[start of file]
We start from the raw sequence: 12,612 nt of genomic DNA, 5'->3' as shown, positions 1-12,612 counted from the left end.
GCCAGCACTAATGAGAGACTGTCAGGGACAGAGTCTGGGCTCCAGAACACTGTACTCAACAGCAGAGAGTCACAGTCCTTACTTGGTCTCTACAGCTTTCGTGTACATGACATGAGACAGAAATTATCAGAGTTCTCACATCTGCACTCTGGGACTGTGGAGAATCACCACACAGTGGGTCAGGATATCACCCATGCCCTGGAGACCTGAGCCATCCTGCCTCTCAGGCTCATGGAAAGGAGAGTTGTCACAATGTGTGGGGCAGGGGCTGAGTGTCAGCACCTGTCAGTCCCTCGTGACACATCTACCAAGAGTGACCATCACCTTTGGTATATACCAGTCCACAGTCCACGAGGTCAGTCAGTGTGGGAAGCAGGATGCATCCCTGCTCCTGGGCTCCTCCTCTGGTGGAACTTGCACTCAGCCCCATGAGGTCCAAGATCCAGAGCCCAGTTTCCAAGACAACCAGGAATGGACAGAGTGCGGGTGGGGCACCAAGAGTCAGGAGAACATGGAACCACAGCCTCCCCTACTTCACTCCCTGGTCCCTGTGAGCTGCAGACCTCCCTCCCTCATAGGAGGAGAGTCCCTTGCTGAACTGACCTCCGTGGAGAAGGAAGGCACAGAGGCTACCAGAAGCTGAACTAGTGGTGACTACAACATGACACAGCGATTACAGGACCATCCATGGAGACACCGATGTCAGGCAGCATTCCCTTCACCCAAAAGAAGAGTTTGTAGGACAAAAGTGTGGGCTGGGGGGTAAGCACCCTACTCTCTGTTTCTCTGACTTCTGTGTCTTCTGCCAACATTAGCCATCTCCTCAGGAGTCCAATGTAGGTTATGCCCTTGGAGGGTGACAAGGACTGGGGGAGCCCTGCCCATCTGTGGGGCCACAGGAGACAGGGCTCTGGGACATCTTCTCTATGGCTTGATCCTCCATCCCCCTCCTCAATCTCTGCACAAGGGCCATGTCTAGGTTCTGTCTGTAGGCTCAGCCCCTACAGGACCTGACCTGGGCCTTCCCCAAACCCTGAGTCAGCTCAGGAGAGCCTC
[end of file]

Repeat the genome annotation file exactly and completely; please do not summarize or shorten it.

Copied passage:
We start from the raw sequence: 12,612 nt of genomic DNA, 5'->3' as shown, positions 1-12,612 counted from the left end.
GCCAGCACTAATGAGAGACTGTCAGGGACAGAGTCTGGGCTCCAGAACACTGTACTCAACAGCAGAGAGTCACAGTCCTTACTTGGTCTCTACAGCTTTCGTGTACATGACATGAGACAGAAATTATCAGAGTTCTCACATCTGCACTCTGGGACTGTGGAGAATCACCACACAGTGGGTCAGGATATCACCCATGCCCTGGAGACCTGAGCCATCCTGCCTCTCAGGCTCATGGAAAGGAGAGTTGTCACAATGTGTGGGGCAGGGGCTGAGTGTCAGCACCTGTCAGTCCCTCGTGACACATCTACCAAGAGTGACCATCACCTTTGGTATATACCAGTCCACAGTCCACGAGGTCAGTCAGTGTGGGAAGCAGGATGCATCCCTGCTCCTGGGCTCCTCCTCTGGTGGAACTTGCACTCAGCCCCATGAGGTCCAAGATCCAGAGCCCAGTTTCCAAGACAACCAGGAATGGACAGAGTGCGGGTGGGGCACCAAGAGTCAGGAGAACATGGAACCACAGCCTCCCCTACTTCACTCCCTGGTCCCTGTGAGCTGCAGACCTCCCTCCCTCATAGGAGGAGAGTCCCTTGCTGAACTGACCTCCGTGGAGAAGGAAGGCACAGAGGCTACCAGAAGCTGAACTAGTGGTGACTACAACATGACACAGCGATTACAGGACCATCCATGGAGACACCGATGTCAGGCAGCATTCCCTTCACCCAAAAGAAGAGTTTGTAGGACAAAAGTGTGGGCTGGGGGGTAAGCACCCTACTCTCTGTTTCTCTGACTTCTGTGTCTTCTGCCAACATTAGCCATCTCCTCAGGAGTCCAATGTAGGTTATGCCCTTGGAGGGTGACAAGGACTGGGGGAGCCCTGCCCATCTGTGGGGCCACAGGAGACAGGGCTCTGGGACATCTTCTCTATGGCTTGATCCTCCATCCCCCTCCTCAATCTCTGCACAAGGGCCATGTCTAGGTTCTGTCTGTAGGCTCAGCCCCTACAGGACCTGACCTGGGCCTTCCCCAAACCCTGAGTCAGCTCAGGAGAGCCTC